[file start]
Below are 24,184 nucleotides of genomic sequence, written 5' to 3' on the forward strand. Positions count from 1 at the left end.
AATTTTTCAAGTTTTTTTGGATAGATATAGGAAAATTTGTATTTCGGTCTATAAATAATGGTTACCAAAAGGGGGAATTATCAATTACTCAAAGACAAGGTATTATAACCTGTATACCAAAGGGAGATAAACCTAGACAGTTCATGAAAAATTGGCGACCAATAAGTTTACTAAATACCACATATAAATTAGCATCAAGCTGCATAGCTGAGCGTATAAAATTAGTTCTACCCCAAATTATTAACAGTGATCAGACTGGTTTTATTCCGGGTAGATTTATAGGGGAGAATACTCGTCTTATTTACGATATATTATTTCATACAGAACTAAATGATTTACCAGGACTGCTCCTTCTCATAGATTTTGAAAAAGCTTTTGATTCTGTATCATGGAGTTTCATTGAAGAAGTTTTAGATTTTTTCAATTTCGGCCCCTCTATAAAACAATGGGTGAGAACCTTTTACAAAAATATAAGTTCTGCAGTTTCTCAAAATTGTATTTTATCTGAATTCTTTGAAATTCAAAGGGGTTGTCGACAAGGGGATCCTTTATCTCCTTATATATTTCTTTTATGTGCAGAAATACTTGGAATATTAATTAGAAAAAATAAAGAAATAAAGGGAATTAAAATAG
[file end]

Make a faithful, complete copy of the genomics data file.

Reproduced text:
Below are 24,184 nucleotides of genomic sequence, written 5' to 3' on the forward strand. Positions count from 1 at the left end.
AATTTTTCAAGTTTTTTTGGATAGATATAGGAAAATTTGTATTTCGGTCTATAAATAATGGTTACCAAAAGGGGGAATTATCAATTACTCAAAGACAAGGTATTATAACCTGTATACCAAAGGGAGATAAACCTAGACAGTTCATGAAAAATTGGCGACCAATAAGTTTACTAAATACCACATATAAATTAGCATCAAGCTGCATAGCTGAGCGTATAAAATTAGTTCTACCCCAAATTATTAACAGTGATCAGACTGGTTTTATTCCGGGTAGATTTATAGGGGAGAATACTCGTCTTATTTACGATATATTATTTCATACAGAACTAAATGATTTACCAGGACTGCTCCTTCTCATAGATTTTGAAAAAGCTTTTGATTCTGTATCATGGAGTTTCATTGAAGAAGTTTTAGATTTTTTCAATTTCGGCCCCTCTATAAAACAATGGGTGAGAACCTTTTACAAAAATATAAGTTCTGCAGTTTCTCAAAATTGTATTTTATCTGAATTCTTTGAAATTCAAAGGGGTTGTCGACAAGGGGATCCTTTATCTCCTTATATATTTCTTTTATGTGCAGAAATACTTGGAATATTAATTAGAAAAAATAAAGAAATAAAGGGAATTAAAATAG